For floor cleaning, owners and managers have two options: mopping floors or using spray-and-vac (also known as no-touch) cleaning equipment. Though mop-and-bucket cleaning seems like a no-brainer task to many, it's also one of the easiest cleaning procedures to do incorrectly. Mop buckets should be clean and washed with a sanitizer or disinfectant after every use. Mops should be changed on a regular basis, as should the solution in the mop bucket. Soiled mops and solution can spread the very contaminants being targeted for removal. Keeping these tools fresh and clean helps minimize contamination.
The other cleaning option is spray-and-vac cleaning. With these no-touch systems, metered amounts of chemical are sprayed not only on floors, but also on all restroom surfaces. The same areas are rinsed and then the moisture, along with soils and contaminants, are vacuumed up with the built-in wet vac system, leaving the area dry. Several manufacturers now make this type of equipment; however, only a few have built-in vacuum systems. If the goal is to clean both for appearance and to protect health, then a built-in vacuum is necessary.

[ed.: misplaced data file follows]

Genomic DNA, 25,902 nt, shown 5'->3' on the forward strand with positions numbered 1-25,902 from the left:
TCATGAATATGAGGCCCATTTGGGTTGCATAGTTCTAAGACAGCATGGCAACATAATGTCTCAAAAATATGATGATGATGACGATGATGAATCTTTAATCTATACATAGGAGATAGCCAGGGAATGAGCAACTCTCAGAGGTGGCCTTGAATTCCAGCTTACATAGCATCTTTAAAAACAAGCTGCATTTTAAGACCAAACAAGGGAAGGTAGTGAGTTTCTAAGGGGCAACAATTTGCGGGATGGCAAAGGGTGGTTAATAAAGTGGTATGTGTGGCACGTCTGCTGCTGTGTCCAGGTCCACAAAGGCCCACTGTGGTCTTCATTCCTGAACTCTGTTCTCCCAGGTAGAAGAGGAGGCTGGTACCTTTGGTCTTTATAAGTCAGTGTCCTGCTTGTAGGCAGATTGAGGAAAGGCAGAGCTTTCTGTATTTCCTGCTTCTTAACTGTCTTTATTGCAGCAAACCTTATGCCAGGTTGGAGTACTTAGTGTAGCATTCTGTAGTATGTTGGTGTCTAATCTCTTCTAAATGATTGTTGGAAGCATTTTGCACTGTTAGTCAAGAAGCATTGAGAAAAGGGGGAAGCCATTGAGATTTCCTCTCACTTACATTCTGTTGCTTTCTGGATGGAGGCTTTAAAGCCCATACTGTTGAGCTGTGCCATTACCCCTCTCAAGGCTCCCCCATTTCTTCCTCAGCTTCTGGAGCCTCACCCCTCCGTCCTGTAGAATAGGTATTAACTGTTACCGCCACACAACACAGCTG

Beyond facility components, athletic team equipment and gear should also be cleaned with care. Towels and other linens should be cleaned in a washing machine with hot water and bleach, if possible, and dried in a hot dryer. Athletic clothes should be washed following the same process after each use. Facility staff members should avoid handling dirty laundry as much as possible, and wear protective gloves while doing so. Equipment such as helmets and balls should also be cleaned on a routine basis according to manufacturer instructions.
Changes to locker room design can help minimize the likelihood of transferring MRSA or other contaminants. Wherever possible, design should favor individual-use elements. For example, long, communal-use benches should be replaced with individual stools for each locker and user.
The right materials can also make a difference. Phenolic lockers are becoming an increasingly popular choice for facilities due to their resistance to bacteria and ease of cleaning. Padded, absorbent materials should be avoided in all components, as they can be more difficult to clean and more likely to harbor bacteria. For the same reason, hard, nonporous floors hold an advantage over carpets.
Design should also address the warm, wet conditions in which bacteria like MRSA thrive. Individual lockers — indeed, the entire locker room — should be well ventilated, allowing equipment, gear, towels and personal items to adequately dry. Hot tubs and steam rooms should be maintained in their optimal condition, and signage should remind users to shower before and after each use.